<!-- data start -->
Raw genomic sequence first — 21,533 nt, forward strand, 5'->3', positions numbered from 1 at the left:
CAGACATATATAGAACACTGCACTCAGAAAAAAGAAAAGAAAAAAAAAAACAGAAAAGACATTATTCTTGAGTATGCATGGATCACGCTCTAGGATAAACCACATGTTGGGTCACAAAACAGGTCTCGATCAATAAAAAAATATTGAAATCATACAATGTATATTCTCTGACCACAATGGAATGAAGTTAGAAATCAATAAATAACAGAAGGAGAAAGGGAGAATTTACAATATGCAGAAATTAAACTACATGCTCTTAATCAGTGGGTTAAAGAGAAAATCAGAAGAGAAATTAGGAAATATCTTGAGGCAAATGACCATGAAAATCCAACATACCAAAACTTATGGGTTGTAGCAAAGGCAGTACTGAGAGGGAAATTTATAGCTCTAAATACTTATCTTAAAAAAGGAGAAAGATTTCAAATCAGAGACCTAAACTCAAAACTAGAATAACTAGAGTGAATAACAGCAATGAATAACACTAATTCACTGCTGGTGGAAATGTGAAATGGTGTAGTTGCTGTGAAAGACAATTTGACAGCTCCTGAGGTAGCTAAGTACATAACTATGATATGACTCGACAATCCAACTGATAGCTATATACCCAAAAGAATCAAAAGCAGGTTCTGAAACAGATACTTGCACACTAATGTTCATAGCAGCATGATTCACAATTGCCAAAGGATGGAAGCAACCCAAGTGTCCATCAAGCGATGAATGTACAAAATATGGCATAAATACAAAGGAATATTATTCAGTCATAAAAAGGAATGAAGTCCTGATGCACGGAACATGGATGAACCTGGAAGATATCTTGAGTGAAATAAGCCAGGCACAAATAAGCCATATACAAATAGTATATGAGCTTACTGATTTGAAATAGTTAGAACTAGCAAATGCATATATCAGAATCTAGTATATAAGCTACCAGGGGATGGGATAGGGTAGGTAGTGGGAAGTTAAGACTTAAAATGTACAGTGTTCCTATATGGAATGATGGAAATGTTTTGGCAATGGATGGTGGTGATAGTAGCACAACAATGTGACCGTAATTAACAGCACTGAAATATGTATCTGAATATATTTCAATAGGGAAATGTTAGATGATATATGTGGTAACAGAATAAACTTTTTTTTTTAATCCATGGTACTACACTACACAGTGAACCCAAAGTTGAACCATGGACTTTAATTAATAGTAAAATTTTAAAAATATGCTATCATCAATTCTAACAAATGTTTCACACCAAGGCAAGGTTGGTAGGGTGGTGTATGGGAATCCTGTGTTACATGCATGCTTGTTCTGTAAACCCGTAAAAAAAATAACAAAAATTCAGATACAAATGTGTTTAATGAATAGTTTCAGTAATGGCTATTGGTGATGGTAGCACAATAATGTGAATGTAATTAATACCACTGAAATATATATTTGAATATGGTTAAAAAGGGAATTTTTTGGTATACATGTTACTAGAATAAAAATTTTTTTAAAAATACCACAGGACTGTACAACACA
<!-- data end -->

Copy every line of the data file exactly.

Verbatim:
Raw genomic sequence first — 21,533 nt, forward strand, 5'->3', positions numbered from 1 at the left:
CAGACATATATAGAACACTGCACTCAGAAAAAAGAAAAGAAAAAAAAAAACAGAAAAGACATTATTCTTGAGTATGCATGGATCACGCTCTAGGATAAACCACATGTTGGGTCACAAAACAGGTCTCGATCAATAAAAAAATATTGAAATCATACAATGTATATTCTCTGACCACAATGGAATGAAGTTAGAAATCAATAAATAACAGAAGGAGAAAGGGAGAATTTACAATATGCAGAAATTAAACTACATGCTCTTAATCAGTGGGTTAAAGAGAAAATCAGAAGAGAAATTAGGAAATATCTTGAGGCAAATGACCATGAAAATCCAACATACCAAAACTTATGGGTTGTAGCAAAGGCAGTACTGAGAGGGAAATTTATAGCTCTAAATACTTATCTTAAAAAAGGAGAAAGATTTCAAATCAGAGACCTAAACTCAAAACTAGAATAACTAGAGTGAATAACAGCAATGAATAACACTAATTCACTGCTGGTGGAAATGTGAAATGGTGTAGTTGCTGTGAAAGACAATTTGACAGCTCCTGAGGTAGCTAAGTACATAACTATGATATGACTCGACAATCCAACTGATAGCTATATACCCAAAAGAATCAAAAGCAGGTTCTGAAACAGATACTTGCACACTAATGTTCATAGCAGCATGATTCACAATTGCCAAAGGATGGAAGCAACCCAAGTGTCCATCAAGCGATGAATGTACAAAATATGGCATAAATACAAAGGAATATTATTCAGTCATAAAAAGGAATGAAGTCCTGATGCACGGAACATGGATGAACCTGGAAGATATCTTGAGTGAAATAAGCCAGGCACAAATAAGCCATATACAAATAGTATATGAGCTTACTGATTTGAAATAGTTAGAACTAGCAAATGCATATATCAGAATCTAGTATATAAGCTACCAGGGGATGGGATAGGGTAGGTAGTGGGAAGTTAAGACTTAAAATGTACAGTGTTCCTATATGGAATGATGGAAATGTTTTGGCAATGGATGGTGGTGATAGTAGCACAACAATGTGACCGTAATTAACAGCACTGAAATATGTATCTGAATATATTTCAATAGGGAAATGTTAGATGATATATGTGGTAACAGAATAAACTTTTTTTTTTAATCCATGGTACTACACTACACAGTGAACCCAAAGTTGAACCATGGACTTTAATTAATAGTAAAATTTTAAAAATATGCTATCATCAATTCTAACAAATGTTTCACACCAAGGCAAGGTTGGTAGGGTGGTGTATGGGAATCCTGTGTTACATGCATGCTTGTTCTGTAAACCCGTAAAAAAAATAACAAAAATTCAGATACAAATGTGTTTAATGAATAGTTTCAGTAATGGCTATTGGTGATGGTAGCACAATAATGTGAATGTAATTAATACCACTGAAATATATATTTGAATATGGTTAAAAAGGGAATTTTTTGGTATACATGTTACTAGAATAAAAATTTTTTTAAAAATACCACAGGACTGTACAACACA